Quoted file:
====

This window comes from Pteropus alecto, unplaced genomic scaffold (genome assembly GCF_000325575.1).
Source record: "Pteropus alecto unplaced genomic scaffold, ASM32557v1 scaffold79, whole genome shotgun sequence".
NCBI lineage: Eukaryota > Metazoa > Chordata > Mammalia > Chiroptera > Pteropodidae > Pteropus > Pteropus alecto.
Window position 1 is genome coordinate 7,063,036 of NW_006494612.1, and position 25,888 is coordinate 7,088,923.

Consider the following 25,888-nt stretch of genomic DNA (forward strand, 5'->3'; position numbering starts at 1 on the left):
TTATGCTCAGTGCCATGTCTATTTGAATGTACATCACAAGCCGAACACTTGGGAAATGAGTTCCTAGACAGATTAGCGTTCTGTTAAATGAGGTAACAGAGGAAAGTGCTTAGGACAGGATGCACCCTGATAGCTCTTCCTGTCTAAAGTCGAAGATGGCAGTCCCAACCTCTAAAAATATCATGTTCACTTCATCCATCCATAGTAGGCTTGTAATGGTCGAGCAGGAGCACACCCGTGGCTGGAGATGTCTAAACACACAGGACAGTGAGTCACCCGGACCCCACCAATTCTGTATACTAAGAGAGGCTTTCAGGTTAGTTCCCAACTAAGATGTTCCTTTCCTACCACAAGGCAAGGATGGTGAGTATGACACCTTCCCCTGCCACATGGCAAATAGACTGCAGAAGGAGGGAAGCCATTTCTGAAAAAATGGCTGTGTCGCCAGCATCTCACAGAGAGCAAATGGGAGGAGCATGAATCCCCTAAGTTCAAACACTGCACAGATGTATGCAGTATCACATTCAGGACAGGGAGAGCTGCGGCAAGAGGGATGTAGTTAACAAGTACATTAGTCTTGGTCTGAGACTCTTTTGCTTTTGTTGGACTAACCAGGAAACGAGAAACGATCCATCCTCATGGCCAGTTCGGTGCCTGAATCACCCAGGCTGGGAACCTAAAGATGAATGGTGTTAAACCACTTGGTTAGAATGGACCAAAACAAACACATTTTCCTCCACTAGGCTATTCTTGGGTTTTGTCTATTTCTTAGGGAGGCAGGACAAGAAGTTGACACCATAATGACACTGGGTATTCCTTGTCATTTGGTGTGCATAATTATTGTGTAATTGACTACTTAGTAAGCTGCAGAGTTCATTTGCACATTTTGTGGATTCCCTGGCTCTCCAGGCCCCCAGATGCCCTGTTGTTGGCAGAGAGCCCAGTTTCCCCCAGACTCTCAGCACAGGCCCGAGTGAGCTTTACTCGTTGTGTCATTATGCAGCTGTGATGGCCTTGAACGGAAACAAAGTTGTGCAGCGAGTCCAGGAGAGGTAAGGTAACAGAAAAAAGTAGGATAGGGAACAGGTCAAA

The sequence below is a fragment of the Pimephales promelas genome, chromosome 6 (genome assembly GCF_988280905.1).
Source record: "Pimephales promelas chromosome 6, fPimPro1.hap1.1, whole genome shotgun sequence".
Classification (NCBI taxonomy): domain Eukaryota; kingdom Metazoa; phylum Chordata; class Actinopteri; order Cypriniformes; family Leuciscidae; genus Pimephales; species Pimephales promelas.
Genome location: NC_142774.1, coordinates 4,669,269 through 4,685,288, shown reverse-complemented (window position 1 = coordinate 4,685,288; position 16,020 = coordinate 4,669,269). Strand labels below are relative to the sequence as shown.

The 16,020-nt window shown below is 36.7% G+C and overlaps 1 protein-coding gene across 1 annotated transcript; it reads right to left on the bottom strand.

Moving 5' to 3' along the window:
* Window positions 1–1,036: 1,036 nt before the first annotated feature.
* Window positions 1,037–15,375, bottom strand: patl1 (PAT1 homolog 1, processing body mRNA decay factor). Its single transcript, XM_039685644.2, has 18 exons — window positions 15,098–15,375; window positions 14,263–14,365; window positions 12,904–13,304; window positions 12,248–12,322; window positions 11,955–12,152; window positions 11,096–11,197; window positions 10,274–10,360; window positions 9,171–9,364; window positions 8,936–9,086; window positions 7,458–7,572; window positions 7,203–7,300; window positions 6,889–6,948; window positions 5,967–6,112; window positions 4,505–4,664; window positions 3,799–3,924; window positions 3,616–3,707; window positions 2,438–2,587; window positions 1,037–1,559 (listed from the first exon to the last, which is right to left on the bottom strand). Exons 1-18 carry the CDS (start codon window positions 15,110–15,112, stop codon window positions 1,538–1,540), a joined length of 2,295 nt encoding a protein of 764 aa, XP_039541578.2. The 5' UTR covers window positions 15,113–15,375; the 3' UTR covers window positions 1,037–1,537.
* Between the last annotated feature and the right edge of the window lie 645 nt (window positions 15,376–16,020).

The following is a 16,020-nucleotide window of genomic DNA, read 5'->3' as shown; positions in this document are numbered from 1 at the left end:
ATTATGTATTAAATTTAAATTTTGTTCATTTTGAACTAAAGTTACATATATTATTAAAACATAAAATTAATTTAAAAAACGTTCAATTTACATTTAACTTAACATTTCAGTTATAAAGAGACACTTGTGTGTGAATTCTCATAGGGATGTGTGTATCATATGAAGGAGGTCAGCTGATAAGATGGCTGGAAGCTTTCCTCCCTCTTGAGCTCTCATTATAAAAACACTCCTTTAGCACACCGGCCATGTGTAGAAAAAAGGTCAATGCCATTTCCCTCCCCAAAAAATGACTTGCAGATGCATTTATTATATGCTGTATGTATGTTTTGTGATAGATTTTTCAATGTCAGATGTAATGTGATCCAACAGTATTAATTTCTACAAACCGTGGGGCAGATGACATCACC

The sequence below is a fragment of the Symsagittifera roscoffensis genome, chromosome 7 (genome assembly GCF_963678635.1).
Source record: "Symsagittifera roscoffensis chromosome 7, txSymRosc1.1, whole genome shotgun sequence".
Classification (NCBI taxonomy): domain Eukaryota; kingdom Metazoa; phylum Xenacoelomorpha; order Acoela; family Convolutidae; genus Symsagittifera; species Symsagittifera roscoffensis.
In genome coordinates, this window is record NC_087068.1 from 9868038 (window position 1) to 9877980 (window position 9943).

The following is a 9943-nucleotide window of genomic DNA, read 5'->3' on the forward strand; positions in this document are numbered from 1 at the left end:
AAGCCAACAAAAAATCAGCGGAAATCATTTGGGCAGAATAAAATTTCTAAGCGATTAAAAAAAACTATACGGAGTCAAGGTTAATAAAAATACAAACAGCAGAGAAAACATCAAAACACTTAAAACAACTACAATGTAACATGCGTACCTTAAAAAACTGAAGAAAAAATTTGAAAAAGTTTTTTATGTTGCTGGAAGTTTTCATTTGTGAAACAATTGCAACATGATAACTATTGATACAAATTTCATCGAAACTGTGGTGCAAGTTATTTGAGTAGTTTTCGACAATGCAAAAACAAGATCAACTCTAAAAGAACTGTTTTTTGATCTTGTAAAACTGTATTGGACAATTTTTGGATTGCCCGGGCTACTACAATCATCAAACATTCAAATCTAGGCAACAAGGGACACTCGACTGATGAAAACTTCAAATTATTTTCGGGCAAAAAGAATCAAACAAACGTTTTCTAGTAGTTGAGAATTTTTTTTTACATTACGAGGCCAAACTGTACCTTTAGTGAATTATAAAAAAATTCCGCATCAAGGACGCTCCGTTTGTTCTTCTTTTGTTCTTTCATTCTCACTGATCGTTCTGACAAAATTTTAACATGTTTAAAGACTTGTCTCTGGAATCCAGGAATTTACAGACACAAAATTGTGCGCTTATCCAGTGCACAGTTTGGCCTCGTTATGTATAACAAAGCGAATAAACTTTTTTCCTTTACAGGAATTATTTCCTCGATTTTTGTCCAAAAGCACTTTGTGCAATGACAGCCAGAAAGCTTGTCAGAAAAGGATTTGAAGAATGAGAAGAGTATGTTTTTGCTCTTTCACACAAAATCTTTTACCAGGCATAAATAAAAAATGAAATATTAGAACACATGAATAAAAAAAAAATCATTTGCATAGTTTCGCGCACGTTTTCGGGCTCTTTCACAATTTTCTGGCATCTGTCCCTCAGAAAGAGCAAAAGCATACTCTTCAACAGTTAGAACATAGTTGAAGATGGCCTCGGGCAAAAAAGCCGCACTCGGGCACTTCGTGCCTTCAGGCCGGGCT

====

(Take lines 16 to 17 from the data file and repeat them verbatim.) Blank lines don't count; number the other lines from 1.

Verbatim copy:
The following is a 16,020-nucleotide window of genomic DNA, read 5'->3' as shown; positions in this document are numbered from 1 at the left end:
ATTATGTATTAAATTTAAATTTTGTTCATTTTGAACTAAAGTTACATATATTATTAAAACATAAAATTAATTTAAAAAACGTTCAATTTACATTTAACTTAACATTTCAGTTATAAAGAGACACTTGTGTGTGAATTCTCATAGGGATGTGTGTATCATATGAAGGAGGTCAGCTGATAAGATGGCTGGAAGCTTTCCTCCCTCTTGAGCTCTCATTATAAAAACACTCCTTTAGCACACCGGCCATGTGTAGAAAAAAGGTCAATGCCATTTCCCTCCCCAAAAAATGACTTGCAGATGCATTTATTATATGCTGTATGTATGTTTTGTGATAGATTTTTCAATGTCAGATGTAATGTGATCCAACAGTATTAATTTCTACAAACCGTGGGGCAGATGACATCACC